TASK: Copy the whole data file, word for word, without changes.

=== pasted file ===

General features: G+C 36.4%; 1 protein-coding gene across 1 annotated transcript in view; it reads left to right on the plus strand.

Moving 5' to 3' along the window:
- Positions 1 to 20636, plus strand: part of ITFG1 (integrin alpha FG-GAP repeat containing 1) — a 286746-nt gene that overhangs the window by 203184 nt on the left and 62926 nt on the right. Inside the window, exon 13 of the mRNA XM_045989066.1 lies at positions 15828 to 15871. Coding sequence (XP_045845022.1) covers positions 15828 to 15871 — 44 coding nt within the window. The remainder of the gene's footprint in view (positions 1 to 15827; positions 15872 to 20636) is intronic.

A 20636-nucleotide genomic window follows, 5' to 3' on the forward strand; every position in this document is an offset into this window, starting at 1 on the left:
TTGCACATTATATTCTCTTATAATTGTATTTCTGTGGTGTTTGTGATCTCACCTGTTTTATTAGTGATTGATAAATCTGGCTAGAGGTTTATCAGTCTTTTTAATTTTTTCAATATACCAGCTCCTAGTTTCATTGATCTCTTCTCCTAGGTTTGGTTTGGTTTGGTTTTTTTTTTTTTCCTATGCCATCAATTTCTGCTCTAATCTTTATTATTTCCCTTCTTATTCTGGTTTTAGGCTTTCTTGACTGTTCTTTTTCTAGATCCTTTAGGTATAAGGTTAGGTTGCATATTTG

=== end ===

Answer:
General features: G+C 36.4%; 1 protein-coding gene across 1 annotated transcript in view; it reads left to right on the plus strand.

Moving 5' to 3' along the window:
- Positions 1 to 20636, plus strand: part of ITFG1 (integrin alpha FG-GAP repeat containing 1) — a 286746-nt gene that overhangs the window by 203184 nt on the left and 62926 nt on the right. Inside the window, exon 13 of the mRNA XM_045989066.1 lies at positions 15828 to 15871. Coding sequence (XP_045845022.1) covers positions 15828 to 15871 — 44 coding nt within the window. The remainder of the gene's footprint in view (positions 1 to 15827; positions 15872 to 20636) is intronic.

A 20636-nucleotide genomic window follows, 5' to 3' on the forward strand; every position in this document is an offset into this window, starting at 1 on the left:
TTGCACATTATATTCTCTTATAATTGTATTTCTGTGGTGTTTGTGATCTCACCTGTTTTATTAGTGATTGATAAATCTGGCTAGAGGTTTATCAGTCTTTTTAATTTTTTCAATATACCAGCTCCTAGTTTCATTGATCTCTTCTCCTAGGTTTGGTTTGGTTTGGTTTTTTTTTTTTTCCTATGCCATCAATTTCTGCTCTAATCTTTATTATTTCCCTTCTTATTCTGGTTTTAGGCTTTCTTGACTGTTCTTTTTCTAGATCCTTTAGGTATAAGGTTAGGTTGCATATTTG